“Where does Greek Theatre stand? Doesn’t the large number of performances indicate the flourishing of Modern Greek dramaturgy? Isn’t its voice heard? Unfortunately, the answer is no; it is not heard enough. And, of course, quantity in itself is not enough either”, says theatre theoretician and critic Irene Mountraki, creator and head of the Greek Play Project.
According to Mountraki, “during the previous decade there was indeed a big upsurge, when new attempts were made in playwriting by a large number of people. In conjunction with the trend of the “devised theatre”, this gave voice to many young artists that were trying to find their way; at the same time, however, it caused a creative mess where good and not-so-good voices intertwined”.
The Greek Play Project (GPP) is a dynamic promotional platform, a network of collaborations and activities and an open space for information and exchange of ideas. GPP’s aim is to give prominence to the modern Greek dramaturgy, contribute to its promotion – for which notable efforts are have already been made – and encourage discussion and action around it. This bilingual site (in English and Greek) featuring a group of 60 active Greek playwrights as a starting point, is a first attempt to a map of the theatrical landscape as it is currently being formed, while there will also be constant updating and expansion.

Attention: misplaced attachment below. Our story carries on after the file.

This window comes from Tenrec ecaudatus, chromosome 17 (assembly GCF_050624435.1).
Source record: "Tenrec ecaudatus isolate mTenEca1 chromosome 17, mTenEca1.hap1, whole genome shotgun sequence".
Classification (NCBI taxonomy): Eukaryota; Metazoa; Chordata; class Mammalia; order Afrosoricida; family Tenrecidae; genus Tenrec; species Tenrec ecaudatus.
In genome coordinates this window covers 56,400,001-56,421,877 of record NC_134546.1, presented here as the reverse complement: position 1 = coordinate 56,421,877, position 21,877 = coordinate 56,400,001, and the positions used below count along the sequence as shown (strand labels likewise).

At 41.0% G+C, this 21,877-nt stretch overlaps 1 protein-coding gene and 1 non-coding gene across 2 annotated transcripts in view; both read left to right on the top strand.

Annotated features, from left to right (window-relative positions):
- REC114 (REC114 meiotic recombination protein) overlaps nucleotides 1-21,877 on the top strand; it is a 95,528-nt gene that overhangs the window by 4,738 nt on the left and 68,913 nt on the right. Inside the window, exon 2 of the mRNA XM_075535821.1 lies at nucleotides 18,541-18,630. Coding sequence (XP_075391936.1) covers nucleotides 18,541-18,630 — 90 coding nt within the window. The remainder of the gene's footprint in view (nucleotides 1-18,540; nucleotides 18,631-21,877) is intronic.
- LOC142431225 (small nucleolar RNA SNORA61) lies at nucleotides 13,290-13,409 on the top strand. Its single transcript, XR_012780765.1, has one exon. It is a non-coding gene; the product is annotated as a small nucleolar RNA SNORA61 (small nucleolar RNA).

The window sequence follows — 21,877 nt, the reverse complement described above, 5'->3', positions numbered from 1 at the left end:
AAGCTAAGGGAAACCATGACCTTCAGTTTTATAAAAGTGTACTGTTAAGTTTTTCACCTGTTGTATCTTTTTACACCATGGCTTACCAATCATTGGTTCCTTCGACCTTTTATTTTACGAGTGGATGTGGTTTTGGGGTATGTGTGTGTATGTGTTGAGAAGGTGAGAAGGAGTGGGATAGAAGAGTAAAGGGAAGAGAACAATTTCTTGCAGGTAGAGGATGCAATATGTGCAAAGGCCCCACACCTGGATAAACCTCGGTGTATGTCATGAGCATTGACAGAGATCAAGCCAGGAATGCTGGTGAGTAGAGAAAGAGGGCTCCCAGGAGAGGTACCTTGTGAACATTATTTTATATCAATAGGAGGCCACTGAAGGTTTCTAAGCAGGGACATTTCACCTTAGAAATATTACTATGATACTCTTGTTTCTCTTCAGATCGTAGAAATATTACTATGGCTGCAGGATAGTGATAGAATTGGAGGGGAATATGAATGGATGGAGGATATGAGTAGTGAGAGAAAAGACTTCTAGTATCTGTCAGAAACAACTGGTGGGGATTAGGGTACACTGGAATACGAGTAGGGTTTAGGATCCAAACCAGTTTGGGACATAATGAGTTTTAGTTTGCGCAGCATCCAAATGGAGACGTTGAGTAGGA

Every playwright’s Profile includes a biographical note, summaries for his/her plays, and an original essay on his/her dramaturgy written especially for The Greek Play Project by prominent theatre professors, leading theatre critics and specialists. A team of specialists and journalists covers current events and any relevant notable action with interviews, viewpoints, news and information on the production of Greek plays.
The landscape of Greece’s attempt to redefine itself is also reflected through photography, by the artists of the Casablanca group who were invited to give their own perspective to The Greek Play Project.